Pioneering farmers Peter and Andrew Fairs, of Great Tey in Essex, have successfully grown the first ever crop of British chia. These tiny oil-rich seeds represent another step in Hodmedod's mission to increase the diversity of both British farming and British diets.
After a global search for seed, a couple of years of trials (and several months working out how to flake and mill it) we’ve finally welcomed organic naked barley into the Bean Store.
We've been privileged to work with Essex quinoa pioneer Peter Fairs over the last few years to develop supply of some of the very first British-grown Quinoa. As drilling of this year's crop approaches we've been getting nostalgic re-reading this article by journalist Craig McLean on the launch of our first trial batch in 2014.
Four or five years ago, when Nick, William and I were all working for East Anglia Food Link and developing the Norwich Resilient Food Project with Transition City Norwich, we talked a lot about lentils. We were thinking about what a more sustainable diet might look like for the city of Norwich; what would people eat if they were more reliant on local production? How would farming have to change? It seemed to us that lentils could be part of the answer.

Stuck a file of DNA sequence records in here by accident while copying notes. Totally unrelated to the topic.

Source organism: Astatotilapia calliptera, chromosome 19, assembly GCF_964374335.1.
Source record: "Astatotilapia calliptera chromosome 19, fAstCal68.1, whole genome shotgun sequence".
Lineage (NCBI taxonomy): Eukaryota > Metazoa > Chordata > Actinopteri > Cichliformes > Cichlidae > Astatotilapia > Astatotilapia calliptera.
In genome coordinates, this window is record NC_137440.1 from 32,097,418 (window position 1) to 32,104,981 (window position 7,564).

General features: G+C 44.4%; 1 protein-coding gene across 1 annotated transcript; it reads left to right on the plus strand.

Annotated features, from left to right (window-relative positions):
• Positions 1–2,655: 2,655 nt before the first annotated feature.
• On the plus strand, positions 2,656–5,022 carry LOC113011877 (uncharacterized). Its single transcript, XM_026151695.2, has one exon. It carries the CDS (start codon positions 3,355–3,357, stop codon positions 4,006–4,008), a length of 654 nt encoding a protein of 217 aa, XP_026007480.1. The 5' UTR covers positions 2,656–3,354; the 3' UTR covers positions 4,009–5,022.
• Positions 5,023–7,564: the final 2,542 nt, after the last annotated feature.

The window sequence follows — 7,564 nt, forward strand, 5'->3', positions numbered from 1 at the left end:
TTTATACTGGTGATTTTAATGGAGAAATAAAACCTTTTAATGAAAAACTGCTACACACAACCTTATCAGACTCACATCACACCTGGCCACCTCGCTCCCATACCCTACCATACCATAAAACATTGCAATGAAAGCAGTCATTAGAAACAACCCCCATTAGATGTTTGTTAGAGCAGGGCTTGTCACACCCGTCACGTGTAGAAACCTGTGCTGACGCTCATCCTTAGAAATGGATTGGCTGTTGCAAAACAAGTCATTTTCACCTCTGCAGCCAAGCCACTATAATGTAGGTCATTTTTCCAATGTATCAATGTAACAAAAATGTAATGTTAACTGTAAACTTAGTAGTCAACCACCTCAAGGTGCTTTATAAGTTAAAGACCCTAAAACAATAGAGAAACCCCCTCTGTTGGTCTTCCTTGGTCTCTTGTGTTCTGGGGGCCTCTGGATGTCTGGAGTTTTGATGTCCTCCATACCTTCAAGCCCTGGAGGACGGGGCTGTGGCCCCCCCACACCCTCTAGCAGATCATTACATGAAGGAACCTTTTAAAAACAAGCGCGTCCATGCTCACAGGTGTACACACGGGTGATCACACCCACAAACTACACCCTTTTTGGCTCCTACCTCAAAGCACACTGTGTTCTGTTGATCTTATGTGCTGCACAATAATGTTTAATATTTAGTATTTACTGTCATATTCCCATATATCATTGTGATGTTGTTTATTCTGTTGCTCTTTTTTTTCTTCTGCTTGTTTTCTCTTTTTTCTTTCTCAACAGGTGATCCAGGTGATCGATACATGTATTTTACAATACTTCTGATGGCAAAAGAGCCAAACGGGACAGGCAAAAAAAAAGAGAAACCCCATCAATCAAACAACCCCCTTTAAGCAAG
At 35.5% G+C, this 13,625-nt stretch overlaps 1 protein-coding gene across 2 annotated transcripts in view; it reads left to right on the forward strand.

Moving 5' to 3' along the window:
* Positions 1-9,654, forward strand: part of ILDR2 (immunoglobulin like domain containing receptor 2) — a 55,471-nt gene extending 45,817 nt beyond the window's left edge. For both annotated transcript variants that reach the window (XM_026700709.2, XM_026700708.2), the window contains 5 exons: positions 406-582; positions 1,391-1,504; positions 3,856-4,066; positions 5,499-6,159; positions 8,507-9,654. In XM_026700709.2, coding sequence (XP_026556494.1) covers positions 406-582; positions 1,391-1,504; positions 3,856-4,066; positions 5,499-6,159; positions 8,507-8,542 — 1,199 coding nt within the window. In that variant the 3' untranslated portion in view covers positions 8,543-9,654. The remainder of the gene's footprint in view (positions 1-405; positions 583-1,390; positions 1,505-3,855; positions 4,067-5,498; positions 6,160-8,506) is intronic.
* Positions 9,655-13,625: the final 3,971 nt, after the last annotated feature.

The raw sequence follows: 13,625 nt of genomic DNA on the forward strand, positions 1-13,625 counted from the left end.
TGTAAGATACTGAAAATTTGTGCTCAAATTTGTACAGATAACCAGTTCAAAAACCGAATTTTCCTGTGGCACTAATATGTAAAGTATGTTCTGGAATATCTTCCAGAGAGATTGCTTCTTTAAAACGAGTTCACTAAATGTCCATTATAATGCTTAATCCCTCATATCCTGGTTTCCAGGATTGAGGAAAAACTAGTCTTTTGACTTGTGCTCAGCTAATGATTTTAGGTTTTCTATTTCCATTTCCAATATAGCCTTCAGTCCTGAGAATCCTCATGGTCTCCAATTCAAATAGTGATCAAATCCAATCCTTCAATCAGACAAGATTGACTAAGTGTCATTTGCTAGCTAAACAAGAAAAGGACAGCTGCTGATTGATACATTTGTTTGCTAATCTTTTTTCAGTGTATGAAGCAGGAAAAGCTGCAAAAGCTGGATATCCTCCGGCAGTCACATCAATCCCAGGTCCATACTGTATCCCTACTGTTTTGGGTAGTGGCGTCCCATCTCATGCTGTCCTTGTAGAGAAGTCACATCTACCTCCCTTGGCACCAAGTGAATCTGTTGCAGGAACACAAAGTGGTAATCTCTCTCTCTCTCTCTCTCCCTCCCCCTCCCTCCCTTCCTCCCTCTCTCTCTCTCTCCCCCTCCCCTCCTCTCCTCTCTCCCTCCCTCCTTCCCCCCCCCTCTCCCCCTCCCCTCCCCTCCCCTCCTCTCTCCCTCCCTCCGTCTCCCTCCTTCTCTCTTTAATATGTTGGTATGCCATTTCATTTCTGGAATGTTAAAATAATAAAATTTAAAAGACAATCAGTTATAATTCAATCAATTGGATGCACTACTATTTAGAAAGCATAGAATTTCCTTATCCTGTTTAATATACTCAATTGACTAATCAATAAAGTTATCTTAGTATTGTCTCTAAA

Last autumn Christine Smallwood, good friend of Hodmedod and a writer with a passion for Italian food, sent me a small packet of Cicerchia (Lathyrus sativus also called 'grass pea') to try cooking with.
William is making regular checks on the organic quinoa being grown for Hodmedod on the sandy soil of south east Suffolk. We thought you might be interested (amazed even) to see just how quickly the quinoa grows at this time of year. I've stitched together two photos taken from the same viewpoint a fortnight apart - the difference is impressive.